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Where Does Blame for Violent Protests in Afghanistan Rest?

Blame for the outrageous protests, terrible acts and needless, heedless deaths over the last few days in Afghanistan rest in at least three quarters.  There’s the individual explanation, the sociological explanation, in short the mob mentality, spurred on by this partisan and that, and finally the political explanation, which I fear is the strongest one, though whether it is the correct one is impossible to tell.

The first and easiest locus wherein to push and place blame is to target that obdurate fool, that self-interested propagandist Terry Jones.  (I refuse to address him my his professional title, for I believe doing so does a disservice to the kind and loving men and women who fulfill the duties of the role of a Pastor in open, edifying ways.) His needless, pointless-for he had no real point, no critique that applied to this world or any other!-started a ball rolling which had for sometime, stopped, and rested at the feet of politics, otherwise known as self-promotion, in Afghanistan.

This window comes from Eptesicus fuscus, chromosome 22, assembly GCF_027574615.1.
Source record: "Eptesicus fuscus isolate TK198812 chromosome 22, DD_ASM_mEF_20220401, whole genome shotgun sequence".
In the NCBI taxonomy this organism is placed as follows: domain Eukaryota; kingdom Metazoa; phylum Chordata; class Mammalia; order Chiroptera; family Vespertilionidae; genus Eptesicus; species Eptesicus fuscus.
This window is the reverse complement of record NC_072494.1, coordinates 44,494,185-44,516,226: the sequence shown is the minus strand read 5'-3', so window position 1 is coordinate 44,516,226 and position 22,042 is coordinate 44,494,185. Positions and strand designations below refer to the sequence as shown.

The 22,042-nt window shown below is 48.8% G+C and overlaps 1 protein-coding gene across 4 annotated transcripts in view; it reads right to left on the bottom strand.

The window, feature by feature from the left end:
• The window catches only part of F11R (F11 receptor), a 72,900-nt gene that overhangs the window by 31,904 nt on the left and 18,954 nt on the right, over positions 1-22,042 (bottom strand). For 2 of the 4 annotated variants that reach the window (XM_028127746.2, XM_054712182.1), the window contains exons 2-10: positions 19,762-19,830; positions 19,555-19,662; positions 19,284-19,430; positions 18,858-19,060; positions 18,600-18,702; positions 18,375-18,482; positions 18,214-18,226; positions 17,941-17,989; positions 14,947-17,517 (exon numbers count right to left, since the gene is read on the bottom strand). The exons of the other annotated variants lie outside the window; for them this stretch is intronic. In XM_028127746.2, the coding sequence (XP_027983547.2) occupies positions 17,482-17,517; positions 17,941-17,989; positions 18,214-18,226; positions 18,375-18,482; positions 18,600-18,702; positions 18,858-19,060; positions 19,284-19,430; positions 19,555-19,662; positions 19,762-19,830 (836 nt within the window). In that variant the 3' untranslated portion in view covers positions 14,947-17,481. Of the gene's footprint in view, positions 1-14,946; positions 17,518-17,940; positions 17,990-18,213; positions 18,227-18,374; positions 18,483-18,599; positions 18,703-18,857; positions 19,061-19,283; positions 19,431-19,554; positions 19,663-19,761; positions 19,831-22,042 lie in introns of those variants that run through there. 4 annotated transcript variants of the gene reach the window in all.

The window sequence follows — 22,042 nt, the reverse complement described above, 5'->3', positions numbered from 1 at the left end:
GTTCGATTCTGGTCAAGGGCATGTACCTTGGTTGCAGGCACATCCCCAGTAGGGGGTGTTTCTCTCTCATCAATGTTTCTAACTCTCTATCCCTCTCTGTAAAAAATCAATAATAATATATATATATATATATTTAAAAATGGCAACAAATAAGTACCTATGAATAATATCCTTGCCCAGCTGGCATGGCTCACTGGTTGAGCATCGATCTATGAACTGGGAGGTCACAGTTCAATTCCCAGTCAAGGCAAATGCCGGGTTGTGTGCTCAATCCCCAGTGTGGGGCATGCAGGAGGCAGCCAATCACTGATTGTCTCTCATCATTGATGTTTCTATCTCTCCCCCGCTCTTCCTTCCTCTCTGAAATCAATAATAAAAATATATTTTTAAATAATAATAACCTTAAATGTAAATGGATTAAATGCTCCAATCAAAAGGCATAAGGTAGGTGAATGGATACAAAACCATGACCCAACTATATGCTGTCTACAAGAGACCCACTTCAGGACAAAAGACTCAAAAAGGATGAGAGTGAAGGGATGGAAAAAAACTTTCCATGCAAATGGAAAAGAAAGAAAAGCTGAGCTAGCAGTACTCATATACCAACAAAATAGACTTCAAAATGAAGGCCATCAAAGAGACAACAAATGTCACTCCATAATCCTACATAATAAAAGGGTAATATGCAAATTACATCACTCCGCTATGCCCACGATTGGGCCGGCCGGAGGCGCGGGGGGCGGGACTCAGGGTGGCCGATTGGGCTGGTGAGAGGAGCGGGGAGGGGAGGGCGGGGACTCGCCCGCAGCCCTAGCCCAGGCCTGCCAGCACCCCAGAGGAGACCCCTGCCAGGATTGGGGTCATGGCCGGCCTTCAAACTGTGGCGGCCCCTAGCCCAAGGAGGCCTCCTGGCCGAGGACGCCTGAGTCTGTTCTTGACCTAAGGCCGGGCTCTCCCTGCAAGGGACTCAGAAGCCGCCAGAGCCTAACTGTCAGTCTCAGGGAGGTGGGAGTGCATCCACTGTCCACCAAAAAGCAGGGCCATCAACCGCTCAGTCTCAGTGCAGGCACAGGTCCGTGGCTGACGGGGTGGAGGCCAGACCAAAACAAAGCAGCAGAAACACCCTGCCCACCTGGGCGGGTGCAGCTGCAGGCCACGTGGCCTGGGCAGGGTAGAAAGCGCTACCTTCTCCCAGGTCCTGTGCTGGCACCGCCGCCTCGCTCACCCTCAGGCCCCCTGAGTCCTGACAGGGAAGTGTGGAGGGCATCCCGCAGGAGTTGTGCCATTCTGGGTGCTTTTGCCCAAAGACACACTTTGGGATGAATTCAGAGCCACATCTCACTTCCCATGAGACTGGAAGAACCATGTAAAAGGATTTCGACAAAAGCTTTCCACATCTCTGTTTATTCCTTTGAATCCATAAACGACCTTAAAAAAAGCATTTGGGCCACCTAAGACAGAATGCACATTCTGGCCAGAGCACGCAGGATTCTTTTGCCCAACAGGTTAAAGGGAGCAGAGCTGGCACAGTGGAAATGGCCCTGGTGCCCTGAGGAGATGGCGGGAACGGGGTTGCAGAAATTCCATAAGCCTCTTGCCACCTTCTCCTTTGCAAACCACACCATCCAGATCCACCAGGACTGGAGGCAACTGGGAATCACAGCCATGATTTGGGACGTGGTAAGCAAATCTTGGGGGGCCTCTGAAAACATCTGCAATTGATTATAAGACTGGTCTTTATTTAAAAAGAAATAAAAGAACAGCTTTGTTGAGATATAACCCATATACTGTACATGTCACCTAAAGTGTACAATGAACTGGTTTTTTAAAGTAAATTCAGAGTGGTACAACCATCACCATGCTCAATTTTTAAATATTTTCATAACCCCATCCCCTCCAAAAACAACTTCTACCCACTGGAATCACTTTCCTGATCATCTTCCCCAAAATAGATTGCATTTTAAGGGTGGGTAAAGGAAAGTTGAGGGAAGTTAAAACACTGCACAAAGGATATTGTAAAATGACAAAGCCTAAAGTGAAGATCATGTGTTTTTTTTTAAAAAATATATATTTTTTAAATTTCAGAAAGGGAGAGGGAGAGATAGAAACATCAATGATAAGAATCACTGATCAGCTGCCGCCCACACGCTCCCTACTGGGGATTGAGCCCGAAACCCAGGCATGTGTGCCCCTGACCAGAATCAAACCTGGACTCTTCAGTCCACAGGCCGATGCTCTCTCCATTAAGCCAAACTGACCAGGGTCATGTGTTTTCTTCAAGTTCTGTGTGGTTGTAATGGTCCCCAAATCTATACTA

But, careful! Mr. Jones got the ball rolling; he lit the fire that for some days now has been consuming hearts and minds in Afghanistan.  His seemingly came out of nowhere, and in that sense, and given the constitutional protection afforded him, blame finally cannot rest with him: he did what he did and nothing could have stopped him from doing so.